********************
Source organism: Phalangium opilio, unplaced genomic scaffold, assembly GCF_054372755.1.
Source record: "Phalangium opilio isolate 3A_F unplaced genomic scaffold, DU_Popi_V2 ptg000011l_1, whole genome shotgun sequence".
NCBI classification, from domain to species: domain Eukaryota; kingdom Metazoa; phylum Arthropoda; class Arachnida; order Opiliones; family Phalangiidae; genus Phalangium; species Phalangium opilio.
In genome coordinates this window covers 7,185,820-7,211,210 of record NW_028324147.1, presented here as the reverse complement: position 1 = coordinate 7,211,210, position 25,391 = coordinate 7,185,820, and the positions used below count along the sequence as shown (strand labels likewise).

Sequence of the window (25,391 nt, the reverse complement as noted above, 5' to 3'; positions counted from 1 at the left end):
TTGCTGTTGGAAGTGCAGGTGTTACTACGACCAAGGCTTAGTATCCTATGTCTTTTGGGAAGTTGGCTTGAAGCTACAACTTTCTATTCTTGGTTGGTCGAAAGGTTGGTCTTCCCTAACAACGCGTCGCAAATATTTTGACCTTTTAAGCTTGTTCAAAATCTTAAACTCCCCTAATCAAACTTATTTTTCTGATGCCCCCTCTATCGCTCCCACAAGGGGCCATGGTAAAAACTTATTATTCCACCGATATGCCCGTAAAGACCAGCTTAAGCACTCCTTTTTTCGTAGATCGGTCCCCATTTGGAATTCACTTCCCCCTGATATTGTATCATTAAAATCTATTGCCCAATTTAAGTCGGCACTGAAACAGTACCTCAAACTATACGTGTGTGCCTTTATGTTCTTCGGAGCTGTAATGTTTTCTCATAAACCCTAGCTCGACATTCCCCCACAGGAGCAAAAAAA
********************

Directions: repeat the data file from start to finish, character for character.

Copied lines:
Source organism: Phalangium opilio, unplaced genomic scaffold, assembly GCF_054372755.1.
Source record: "Phalangium opilio isolate 3A_F unplaced genomic scaffold, DU_Popi_V2 ptg000011l_1, whole genome shotgun sequence".
NCBI classification, from domain to species: domain Eukaryota; kingdom Metazoa; phylum Arthropoda; class Arachnida; order Opiliones; family Phalangiidae; genus Phalangium; species Phalangium opilio.
In genome coordinates this window covers 7,185,820-7,211,210 of record NW_028324147.1, presented here as the reverse complement: position 1 = coordinate 7,211,210, position 25,391 = coordinate 7,185,820, and the positions used below count along the sequence as shown (strand labels likewise).

Sequence of the window (25,391 nt, the reverse complement as noted above, 5' to 3'; positions counted from 1 at the left end):
TTGCTGTTGGAAGTGCAGGTGTTACTACGACCAAGGCTTAGTATCCTATGTCTTTTGGGAAGTTGGCTTGAAGCTACAACTTTCTATTCTTGGTTGGTCGAAAGGTTGGTCTTCCCTAACAACGCGTCGCAAATATTTTGACCTTTTAAGCTTGTTCAAAATCTTAAACTCCCCTAATCAAACTTATTTTTCTGATGCCCCCTCTATCGCTCCCACAAGGGGCCATGGTAAAAACTTATTATTCCACCGATATGCCCGTAAAGACCAGCTTAAGCACTCCTTTTTTCGTAGATCGGTCCCCATTTGGAATTCACTTCCCCCTGATATTGTATCATTAAAATCTATTGCCCAATTTAAGTCGGCACTGAAACAGTACCTCAAACTATACGTGTGTGCCTTTATGTTCTTCGGAGCTGTAATGTTTTCTCATAAACCCTAGCTCGACATTCCCCCACAGGAGCAAAAAAA